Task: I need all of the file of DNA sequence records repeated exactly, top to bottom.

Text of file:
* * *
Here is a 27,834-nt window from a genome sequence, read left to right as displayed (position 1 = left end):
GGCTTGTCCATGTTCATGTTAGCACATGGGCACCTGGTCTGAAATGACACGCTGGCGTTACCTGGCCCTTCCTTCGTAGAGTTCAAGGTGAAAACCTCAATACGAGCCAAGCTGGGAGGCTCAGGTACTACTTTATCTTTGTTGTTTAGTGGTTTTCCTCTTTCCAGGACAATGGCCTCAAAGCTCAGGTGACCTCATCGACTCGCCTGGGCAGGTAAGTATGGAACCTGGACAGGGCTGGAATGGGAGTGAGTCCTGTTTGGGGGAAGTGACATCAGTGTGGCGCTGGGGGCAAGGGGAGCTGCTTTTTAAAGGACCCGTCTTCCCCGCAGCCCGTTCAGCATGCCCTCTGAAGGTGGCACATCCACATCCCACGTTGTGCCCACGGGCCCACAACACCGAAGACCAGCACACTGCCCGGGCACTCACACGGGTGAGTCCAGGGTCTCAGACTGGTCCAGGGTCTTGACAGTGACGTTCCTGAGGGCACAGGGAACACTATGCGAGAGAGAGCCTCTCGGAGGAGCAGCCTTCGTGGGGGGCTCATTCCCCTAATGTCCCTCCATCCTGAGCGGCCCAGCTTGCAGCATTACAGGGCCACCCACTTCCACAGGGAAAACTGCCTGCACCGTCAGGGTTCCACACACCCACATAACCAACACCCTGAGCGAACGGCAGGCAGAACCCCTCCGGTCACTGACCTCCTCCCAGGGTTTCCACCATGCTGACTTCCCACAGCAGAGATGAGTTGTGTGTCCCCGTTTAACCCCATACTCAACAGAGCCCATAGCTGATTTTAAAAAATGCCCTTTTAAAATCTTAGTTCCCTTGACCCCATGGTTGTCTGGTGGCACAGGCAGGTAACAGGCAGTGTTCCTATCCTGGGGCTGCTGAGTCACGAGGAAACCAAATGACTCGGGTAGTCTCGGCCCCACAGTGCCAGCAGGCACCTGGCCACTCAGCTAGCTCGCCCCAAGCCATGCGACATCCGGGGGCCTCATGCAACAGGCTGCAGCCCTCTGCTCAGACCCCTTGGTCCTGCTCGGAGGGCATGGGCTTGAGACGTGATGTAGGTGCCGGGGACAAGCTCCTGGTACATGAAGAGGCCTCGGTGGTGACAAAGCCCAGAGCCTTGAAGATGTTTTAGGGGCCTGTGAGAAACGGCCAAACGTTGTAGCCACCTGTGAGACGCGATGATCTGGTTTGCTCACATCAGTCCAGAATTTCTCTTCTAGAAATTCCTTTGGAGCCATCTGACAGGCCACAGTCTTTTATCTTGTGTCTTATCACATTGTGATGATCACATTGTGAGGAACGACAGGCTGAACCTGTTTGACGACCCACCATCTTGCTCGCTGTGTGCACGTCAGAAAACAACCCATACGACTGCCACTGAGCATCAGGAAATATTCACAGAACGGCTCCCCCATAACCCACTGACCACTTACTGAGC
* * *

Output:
Here is a 27,834-nt window from a genome sequence, read left to right as displayed (position 1 = left end):
GGCTTGTCCATGTTCATGTTAGCACATGGGCACCTGGTCTGAAATGACACGCTGGCGTTACCTGGCCCTTCCTTCGTAGAGTTCAAGGTGAAAACCTCAATACGAGCCAAGCTGGGAGGCTCAGGTACTACTTTATCTTTGTTGTTTAGTGGTTTTCCTCTTTCCAGGACAATGGCCTCAAAGCTCAGGTGACCTCATCGACTCGCCTGGGCAGGTAAGTATGGAACCTGGACAGGGCTGGAATGGGAGTGAGTCCTGTTTGGGGGAAGTGACATCAGTGTGGCGCTGGGGGCAAGGGGAGCTGCTTTTTAAAGGACCCGTCTTCCCCGCAGCCCGTTCAGCATGCCCTCTGAAGGTGGCACATCCACATCCCACGTTGTGCCCACGGGCCCACAACACCGAAGACCAGCACACTGCCCGGGCACTCACACGGGTGAGTCCAGGGTCTCAGACTGGTCCAGGGTCTTGACAGTGACGTTCCTGAGGGCACAGGGAACACTATGCGAGAGAGAGCCTCTCGGAGGAGCAGCCTTCGTGGGGGGCTCATTCCCCTAATGTCCCTCCATCCTGAGCGGCCCAGCTTGCAGCATTACAGGGCCACCCACTTCCACAGGGAAAACTGCCTGCACCGTCAGGGTTCCACACACCCACATAACCAACACCCTGAGCGAACGGCAGGCAGAACCCCTCCGGTCACTGACCTCCTCCCAGGGTTTCCACCATGCTGACTTCCCACAGCAGAGATGAGTTGTGTGTCCCCGTTTAACCCCATACTCAACAGAGCCCATAGCTGATTTTAAAAAATGCCCTTTTAAAATCTTAGTTCCCTTGACCCCATGGTTGTCTGGTGGCACAGGCAGGTAACAGGCAGTGTTCCTATCCTGGGGCTGCTGAGTCACGAGGAAACCAAATGACTCGGGTAGTCTCGGCCCCACAGTGCCAGCAGGCACCTGGCCACTCAGCTAGCTCGCCCCAAGCCATGCGACATCCGGGGGCCTCATGCAACAGGCTGCAGCCCTCTGCTCAGACCCCTTGGTCCTGCTCGGAGGGCATGGGCTTGAGACGTGATGTAGGTGCCGGGGACAAGCTCCTGGTACATGAAGAGGCCTCGGTGGTGACAAAGCCCAGAGCCTTGAAGATGTTTTAGGGGCCTGTGAGAAACGGCCAAACGTTGTAGCCACCTGTGAGACGCGATGATCTGGTTTGCTCACATCAGTCCAGAATTTCTCTTCTAGAAATTCCTTTGGAGCCATCTGACAGGCCACAGTCTTTTATCTTGTGTCTTATCACATTGTGATGATCACATTGTGAGGAACGACAGGCTGAACCTGTTTGACGACCCACCATCTTGCTCGCTGTGTGCACGTCAGAAAACAACCCATACGACTGCCACTGAGCATCAGGAAATATTCACAGAACGGCTCCCCCATAACCCACTGACCACTTACTGAGC